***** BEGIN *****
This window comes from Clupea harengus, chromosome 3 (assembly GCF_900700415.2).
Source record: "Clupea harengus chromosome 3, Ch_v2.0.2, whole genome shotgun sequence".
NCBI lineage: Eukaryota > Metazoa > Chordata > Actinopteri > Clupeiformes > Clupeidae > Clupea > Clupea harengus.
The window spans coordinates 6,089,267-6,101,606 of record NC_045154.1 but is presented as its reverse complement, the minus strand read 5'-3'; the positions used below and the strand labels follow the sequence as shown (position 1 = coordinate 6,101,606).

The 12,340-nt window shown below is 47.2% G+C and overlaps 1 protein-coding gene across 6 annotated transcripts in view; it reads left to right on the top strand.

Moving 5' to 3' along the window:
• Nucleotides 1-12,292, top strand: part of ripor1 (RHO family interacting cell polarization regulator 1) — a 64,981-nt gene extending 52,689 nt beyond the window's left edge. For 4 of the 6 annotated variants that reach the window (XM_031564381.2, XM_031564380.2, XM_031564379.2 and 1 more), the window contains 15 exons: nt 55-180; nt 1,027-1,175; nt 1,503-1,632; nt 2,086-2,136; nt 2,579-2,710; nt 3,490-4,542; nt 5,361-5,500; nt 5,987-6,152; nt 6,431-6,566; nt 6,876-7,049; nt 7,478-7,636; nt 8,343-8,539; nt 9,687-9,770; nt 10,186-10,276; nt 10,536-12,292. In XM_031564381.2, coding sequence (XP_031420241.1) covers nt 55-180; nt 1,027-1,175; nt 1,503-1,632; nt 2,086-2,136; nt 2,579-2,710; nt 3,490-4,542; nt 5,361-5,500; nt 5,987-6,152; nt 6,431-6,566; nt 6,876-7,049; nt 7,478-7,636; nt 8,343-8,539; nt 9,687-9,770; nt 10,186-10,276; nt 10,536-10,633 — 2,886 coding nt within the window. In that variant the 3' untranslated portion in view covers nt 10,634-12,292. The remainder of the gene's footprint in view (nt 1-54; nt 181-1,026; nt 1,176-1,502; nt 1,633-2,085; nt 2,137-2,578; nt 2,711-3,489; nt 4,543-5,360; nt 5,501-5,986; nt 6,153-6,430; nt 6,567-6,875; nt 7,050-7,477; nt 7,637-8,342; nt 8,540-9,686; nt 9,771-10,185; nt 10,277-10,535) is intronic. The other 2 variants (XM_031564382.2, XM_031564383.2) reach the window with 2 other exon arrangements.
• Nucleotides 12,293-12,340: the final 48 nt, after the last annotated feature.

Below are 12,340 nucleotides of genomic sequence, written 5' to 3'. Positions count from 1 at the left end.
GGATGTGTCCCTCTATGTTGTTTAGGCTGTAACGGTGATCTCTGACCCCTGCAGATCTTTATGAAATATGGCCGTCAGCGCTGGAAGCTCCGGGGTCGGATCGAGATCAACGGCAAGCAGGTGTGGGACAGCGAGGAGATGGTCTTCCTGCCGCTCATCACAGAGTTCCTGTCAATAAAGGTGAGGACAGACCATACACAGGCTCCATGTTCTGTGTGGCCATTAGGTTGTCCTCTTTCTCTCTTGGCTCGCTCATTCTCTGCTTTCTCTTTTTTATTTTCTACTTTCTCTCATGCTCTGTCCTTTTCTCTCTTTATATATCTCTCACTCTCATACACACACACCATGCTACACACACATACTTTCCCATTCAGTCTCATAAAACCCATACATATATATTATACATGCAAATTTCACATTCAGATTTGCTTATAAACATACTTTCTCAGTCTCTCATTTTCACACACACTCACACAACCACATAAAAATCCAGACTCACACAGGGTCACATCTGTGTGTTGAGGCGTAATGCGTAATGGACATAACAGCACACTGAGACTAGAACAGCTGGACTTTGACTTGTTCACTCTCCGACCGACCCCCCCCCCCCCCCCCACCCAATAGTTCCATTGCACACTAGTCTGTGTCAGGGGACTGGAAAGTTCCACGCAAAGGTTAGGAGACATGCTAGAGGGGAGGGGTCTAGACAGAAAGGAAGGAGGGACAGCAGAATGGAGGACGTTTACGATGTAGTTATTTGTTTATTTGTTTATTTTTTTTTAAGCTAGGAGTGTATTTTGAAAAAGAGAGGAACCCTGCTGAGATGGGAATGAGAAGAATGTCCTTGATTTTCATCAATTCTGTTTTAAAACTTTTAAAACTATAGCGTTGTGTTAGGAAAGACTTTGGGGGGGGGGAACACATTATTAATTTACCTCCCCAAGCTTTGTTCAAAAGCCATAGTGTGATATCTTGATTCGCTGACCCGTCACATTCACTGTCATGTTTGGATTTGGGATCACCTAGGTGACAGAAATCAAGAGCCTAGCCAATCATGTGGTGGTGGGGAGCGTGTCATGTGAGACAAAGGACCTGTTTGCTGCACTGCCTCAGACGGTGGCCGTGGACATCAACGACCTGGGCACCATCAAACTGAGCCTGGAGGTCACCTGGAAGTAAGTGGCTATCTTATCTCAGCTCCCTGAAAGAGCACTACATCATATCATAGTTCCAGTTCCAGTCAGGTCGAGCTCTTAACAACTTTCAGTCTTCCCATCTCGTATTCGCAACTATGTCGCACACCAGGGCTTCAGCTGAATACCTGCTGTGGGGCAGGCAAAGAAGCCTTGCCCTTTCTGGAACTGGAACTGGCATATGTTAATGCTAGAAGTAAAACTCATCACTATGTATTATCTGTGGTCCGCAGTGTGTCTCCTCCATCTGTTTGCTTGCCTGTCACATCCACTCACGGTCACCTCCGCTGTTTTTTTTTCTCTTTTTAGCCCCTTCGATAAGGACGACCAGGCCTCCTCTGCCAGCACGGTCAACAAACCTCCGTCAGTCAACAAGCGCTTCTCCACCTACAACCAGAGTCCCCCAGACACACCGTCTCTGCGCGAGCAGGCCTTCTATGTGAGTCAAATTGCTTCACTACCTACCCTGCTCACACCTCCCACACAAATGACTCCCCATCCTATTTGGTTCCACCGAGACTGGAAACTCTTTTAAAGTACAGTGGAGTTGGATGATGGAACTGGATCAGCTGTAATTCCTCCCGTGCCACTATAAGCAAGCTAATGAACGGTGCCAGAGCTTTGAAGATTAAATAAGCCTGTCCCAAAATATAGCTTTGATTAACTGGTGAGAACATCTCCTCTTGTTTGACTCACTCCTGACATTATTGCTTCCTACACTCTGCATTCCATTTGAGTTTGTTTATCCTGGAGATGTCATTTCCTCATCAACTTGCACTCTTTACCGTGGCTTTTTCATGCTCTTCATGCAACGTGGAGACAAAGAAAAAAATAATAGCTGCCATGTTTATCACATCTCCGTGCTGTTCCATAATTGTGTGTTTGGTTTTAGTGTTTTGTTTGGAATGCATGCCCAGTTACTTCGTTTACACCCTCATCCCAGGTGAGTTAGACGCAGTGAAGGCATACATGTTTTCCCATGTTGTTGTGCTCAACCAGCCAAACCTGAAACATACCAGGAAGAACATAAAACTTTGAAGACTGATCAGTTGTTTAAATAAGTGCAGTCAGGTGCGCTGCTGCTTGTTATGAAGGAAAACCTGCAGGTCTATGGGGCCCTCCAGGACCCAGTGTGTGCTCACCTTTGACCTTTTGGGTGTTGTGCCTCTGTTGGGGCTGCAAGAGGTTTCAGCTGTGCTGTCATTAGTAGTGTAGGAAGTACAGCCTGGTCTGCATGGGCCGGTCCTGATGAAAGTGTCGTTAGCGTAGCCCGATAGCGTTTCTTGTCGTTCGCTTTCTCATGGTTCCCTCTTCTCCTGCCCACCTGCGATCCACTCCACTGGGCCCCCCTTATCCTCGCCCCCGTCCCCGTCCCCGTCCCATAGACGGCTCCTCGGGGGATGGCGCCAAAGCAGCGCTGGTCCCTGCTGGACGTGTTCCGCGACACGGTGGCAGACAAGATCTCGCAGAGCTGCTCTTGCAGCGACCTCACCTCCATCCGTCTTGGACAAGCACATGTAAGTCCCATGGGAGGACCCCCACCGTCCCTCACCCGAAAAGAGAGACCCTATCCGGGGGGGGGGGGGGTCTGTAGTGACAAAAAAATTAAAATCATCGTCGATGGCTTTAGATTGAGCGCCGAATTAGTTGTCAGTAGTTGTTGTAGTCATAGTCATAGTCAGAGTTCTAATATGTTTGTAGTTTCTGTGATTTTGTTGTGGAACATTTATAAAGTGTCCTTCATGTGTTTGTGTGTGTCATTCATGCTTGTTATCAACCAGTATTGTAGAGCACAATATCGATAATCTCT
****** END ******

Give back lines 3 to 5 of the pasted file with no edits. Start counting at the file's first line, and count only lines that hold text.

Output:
NCBI lineage: Eukaryota > Metazoa > Chordata > Actinopteri > Clupeiformes > Clupeidae > Clupea > Clupea harengus.
The window spans coordinates 6,089,267-6,101,606 of record NC_045154.1 but is presented as its reverse complement, the minus strand read 5'-3'; the positions used below and the strand labels follow the sequence as shown (position 1 = coordinate 6,101,606).

The 12,340-nt window shown below is 47.2% G+C and overlaps 1 protein-coding gene across 6 annotated transcripts in view; it reads left to right on the top strand.